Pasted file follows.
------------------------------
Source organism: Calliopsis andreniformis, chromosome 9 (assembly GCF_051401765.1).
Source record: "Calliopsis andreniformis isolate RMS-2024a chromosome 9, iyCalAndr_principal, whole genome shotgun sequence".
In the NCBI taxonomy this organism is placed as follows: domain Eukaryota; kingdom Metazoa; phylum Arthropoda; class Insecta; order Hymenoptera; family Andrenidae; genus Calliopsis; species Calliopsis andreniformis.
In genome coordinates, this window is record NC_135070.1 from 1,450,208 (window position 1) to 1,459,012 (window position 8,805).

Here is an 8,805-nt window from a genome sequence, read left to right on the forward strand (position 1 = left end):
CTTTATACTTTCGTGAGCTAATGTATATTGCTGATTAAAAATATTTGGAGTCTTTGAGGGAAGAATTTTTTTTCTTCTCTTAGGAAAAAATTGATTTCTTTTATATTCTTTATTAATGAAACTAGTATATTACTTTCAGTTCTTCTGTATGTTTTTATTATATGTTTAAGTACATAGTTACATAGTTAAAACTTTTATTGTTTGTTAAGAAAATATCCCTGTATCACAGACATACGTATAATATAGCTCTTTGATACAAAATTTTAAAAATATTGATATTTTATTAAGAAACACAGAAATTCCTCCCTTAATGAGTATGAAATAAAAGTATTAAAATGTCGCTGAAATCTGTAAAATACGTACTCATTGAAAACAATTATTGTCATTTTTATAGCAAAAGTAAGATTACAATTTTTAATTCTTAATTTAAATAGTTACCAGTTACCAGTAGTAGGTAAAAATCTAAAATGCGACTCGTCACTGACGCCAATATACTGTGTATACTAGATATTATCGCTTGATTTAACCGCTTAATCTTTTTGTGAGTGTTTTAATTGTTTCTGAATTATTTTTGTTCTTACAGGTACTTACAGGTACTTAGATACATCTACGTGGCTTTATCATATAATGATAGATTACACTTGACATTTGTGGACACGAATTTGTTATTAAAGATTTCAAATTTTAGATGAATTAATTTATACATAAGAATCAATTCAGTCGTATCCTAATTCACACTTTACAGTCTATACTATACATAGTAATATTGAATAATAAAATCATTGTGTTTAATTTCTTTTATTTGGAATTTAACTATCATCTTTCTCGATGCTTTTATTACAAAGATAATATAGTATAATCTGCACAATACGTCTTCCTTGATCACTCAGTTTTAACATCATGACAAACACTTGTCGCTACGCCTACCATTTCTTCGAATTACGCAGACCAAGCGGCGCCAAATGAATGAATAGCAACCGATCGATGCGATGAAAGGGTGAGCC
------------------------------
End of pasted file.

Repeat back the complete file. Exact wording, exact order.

Source organism: Calliopsis andreniformis, chromosome 9 (assembly GCF_051401765.1).
Source record: "Calliopsis andreniformis isolate RMS-2024a chromosome 9, iyCalAndr_principal, whole genome shotgun sequence".
In the NCBI taxonomy this organism is placed as follows: domain Eukaryota; kingdom Metazoa; phylum Arthropoda; class Insecta; order Hymenoptera; family Andrenidae; genus Calliopsis; species Calliopsis andreniformis.
In genome coordinates, this window is record NC_135070.1 from 1,450,208 (window position 1) to 1,459,012 (window position 8,805).

Here is an 8,805-nt window from a genome sequence, read left to right on the forward strand (position 1 = left end):
CTTTATACTTTCGTGAGCTAATGTATATTGCTGATTAAAAATATTTGGAGTCTTTGAGGGAAGAATTTTTTTTCTTCTCTTAGGAAAAAATTGATTTCTTTTATATTCTTTATTAATGAAACTAGTATATTACTTTCAGTTCTTCTGTATGTTTTTATTATATGTTTAAGTACATAGTTACATAGTTAAAACTTTTATTGTTTGTTAAGAAAATATCCCTGTATCACAGACATACGTATAATATAGCTCTTTGATACAAAATTTTAAAAATATTGATATTTTATTAAGAAACACAGAAATTCCTCCCTTAATGAGTATGAAATAAAAGTATTAAAATGTCGCTGAAATCTGTAAAATACGTACTCATTGAAAACAATTATTGTCATTTTTATAGCAAAAGTAAGATTACAATTTTTAATTCTTAATTTAAATAGTTACCAGTTACCAGTAGTAGGTAAAAATCTAAAATGCGACTCGTCACTGACGCCAATATACTGTGTATACTAGATATTATCGCTTGATTTAACCGCTTAATCTTTTTGTGAGTGTTTTAATTGTTTCTGAATTATTTTTGTTCTTACAGGTACTTACAGGTACTTAGATACATCTACGTGGCTTTATCATATAATGATAGATTACACTTGACATTTGTGGACACGAATTTGTTATTAAAGATTTCAAATTTTAGATGAATTAATTTATACATAAGAATCAATTCAGTCGTATCCTAATTCACACTTTACAGTCTATACTATACATAGTAATATTGAATAATAAAATCATTGTGTTTAATTTCTTTTATTTGGAATTTAACTATCATCTTTCTCGATGCTTTTATTACAAAGATAATATAGTATAATCTGCACAATACGTCTTCCTTGATCACTCAGTTTTAACATCATGACAAACACTTGTCGCTACGCCTACCATTTCTTCGAATTACGCAGACCAAGCGGCGCCAAATGAATGAATAGCAACCGATCGATGCGATGAAAGGGTGAGCC